Friday, September 26, 2014
My Life as an Alphabet
Candice Phee is twelve years old, hilariously honest and a little ... odd. But she has a big heart, the very best of intentions and an unwavering determination to ensure everyone is happy. So she sets about trying to 'fix' all the problems of all the people [and pets] in her life.
Candice has many habits which others consider "odd". The other students label her "Essen" which she knows is an abbreviation for S.N. or "Special Needs". She has few friends until she meets "Douglas Benson From Another Dimension". She is understandably concerned about her mother, who spends most of her time in her bedroom since battling the multiple traumas of the death of Candice's sister "Sky" and breast cancer. Her father has retreated to his office in response to this loss and grief, as well as a fall-out with his brother, known as Rich Uncle Brian.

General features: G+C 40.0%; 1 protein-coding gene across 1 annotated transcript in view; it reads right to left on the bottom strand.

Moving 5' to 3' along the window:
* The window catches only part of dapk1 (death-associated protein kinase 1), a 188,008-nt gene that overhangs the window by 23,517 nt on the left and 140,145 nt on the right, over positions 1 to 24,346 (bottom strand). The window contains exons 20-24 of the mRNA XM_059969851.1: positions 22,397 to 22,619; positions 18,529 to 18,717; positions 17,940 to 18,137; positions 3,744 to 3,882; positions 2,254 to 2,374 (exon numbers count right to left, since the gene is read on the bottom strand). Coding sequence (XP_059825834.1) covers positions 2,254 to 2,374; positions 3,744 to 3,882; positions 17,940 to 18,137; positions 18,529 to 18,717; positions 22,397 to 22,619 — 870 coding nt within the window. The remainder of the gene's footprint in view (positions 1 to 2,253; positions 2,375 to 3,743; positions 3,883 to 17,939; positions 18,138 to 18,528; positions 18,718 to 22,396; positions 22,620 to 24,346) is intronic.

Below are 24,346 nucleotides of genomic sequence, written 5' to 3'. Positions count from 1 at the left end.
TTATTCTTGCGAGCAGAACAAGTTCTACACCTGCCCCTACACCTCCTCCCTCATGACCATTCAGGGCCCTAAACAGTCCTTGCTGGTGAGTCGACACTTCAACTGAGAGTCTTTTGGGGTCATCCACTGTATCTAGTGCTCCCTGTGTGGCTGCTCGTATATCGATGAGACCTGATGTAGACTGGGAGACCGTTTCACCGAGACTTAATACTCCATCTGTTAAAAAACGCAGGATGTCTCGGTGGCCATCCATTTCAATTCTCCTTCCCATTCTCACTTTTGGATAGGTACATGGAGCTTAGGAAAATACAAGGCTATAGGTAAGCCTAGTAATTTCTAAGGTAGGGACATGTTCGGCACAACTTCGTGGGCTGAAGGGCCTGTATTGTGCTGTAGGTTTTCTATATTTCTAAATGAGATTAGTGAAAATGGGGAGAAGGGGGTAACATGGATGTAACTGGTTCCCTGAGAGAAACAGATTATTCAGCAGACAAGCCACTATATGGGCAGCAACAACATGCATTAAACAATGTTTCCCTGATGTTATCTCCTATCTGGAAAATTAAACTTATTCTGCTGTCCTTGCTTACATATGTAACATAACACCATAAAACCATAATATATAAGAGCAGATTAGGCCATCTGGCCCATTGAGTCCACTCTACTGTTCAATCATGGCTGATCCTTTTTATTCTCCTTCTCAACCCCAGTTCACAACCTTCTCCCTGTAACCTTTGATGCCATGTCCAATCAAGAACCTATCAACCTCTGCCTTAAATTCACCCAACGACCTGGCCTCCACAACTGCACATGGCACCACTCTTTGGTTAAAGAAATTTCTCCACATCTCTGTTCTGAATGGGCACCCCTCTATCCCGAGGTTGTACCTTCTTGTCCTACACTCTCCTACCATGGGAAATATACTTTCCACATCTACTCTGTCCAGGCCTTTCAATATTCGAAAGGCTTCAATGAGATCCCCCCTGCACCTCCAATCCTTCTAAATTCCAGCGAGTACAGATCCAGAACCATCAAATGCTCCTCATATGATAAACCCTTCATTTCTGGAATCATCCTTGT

This book explores a multitude of intense themes, including complex family relationships, depression, grief, suicide, labelling and accepting differences. I would be reluctant to read this with students below Year 6 due to the difficult subjects explored in this book, however the way it is told is touching, uplifting and humorous, not overly sad or morbid.
The structure of the novel is unusual, since each chapter is named corresponding to a letter of the alphabet in accordance with an English assignment Candice has been set. It is told by a first person narrator and often includes letters to Candice's pen-pal, Denille. The language is frequently sophisticated due to Candice's love of reading the dictionary, but also contains typical childish expressions and explanations. This book could be paired with The Curious Incident of the Dog in the Night-time for comparison with other texts with idiosyncratic narrators and characters.